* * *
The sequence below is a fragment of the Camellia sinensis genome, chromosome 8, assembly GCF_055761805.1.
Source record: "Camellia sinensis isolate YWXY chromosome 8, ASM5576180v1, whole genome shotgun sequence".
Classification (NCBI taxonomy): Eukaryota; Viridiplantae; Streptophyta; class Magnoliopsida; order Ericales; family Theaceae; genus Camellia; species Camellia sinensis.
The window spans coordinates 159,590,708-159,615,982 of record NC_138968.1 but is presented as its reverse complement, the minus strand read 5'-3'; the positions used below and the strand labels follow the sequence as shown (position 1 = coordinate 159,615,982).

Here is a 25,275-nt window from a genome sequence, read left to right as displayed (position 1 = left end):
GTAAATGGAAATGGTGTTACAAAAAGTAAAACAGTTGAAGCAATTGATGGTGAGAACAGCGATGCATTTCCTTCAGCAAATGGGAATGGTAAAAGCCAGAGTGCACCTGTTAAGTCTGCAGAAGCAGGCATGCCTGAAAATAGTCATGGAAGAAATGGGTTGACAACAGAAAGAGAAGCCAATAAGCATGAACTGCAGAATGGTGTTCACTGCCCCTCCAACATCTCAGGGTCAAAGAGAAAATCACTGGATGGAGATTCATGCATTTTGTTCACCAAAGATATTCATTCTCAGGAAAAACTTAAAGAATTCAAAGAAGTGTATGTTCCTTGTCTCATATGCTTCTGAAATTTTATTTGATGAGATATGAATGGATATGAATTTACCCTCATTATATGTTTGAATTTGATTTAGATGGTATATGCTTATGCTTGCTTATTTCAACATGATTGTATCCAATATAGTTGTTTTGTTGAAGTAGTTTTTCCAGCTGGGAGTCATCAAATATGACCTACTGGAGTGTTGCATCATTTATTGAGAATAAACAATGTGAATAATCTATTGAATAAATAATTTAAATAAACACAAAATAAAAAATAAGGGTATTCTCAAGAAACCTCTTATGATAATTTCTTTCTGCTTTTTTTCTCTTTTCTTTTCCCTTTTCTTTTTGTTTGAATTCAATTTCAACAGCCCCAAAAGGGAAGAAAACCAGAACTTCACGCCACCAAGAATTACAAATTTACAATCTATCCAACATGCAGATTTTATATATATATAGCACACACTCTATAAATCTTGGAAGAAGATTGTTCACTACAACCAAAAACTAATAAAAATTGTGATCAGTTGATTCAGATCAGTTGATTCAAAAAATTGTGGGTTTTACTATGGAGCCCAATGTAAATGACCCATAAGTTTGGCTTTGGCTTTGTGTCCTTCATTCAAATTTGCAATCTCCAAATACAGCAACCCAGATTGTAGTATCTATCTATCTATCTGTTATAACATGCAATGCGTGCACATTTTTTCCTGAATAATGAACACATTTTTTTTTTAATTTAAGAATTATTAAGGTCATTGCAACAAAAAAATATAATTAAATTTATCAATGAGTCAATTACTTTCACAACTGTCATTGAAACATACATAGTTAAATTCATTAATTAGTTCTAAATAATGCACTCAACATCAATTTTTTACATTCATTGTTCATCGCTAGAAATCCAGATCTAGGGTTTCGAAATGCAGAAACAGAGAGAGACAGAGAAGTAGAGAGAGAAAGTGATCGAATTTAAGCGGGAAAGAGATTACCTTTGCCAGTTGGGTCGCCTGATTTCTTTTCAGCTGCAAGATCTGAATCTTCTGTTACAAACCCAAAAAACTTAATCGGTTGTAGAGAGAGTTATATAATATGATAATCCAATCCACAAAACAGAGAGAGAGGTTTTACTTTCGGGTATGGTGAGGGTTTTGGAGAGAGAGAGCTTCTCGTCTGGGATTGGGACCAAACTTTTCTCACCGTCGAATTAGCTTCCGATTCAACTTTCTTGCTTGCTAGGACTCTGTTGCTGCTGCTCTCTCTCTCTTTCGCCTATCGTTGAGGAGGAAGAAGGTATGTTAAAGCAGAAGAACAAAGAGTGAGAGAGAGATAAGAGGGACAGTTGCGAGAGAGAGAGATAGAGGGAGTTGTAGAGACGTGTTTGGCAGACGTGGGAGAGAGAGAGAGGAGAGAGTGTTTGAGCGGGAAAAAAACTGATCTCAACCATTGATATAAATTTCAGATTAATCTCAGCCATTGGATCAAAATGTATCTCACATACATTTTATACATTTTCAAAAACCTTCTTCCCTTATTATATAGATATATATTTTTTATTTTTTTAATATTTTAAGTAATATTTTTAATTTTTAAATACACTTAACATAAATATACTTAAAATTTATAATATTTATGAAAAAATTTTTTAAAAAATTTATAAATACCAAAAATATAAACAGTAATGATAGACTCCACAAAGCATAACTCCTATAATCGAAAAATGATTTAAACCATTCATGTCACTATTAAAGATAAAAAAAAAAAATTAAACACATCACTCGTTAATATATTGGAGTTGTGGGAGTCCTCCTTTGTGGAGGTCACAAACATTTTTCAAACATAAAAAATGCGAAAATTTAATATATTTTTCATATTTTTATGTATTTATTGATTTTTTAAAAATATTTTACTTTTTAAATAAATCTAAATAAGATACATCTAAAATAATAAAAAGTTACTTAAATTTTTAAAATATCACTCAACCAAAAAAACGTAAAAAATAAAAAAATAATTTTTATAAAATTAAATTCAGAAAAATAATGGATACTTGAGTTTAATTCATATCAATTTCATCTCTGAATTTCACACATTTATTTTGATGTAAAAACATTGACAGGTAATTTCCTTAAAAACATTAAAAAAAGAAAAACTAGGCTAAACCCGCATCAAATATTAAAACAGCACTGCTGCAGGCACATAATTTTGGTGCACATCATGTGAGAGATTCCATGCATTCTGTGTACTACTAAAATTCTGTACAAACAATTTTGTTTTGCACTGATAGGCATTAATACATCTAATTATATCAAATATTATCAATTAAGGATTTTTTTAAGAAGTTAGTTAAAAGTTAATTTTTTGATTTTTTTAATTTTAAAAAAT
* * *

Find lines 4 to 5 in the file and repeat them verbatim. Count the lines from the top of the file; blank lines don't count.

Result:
The window spans coordinates 159,590,708-159,615,982 of record NC_138968.1 but is presented as its reverse complement, the minus strand read 5'-3'; the positions used below and the strand labels follow the sequence as shown (position 1 = coordinate 159,615,982).

Here is a 25,275-nt window from a genome sequence, read left to right as displayed (position 1 = left end):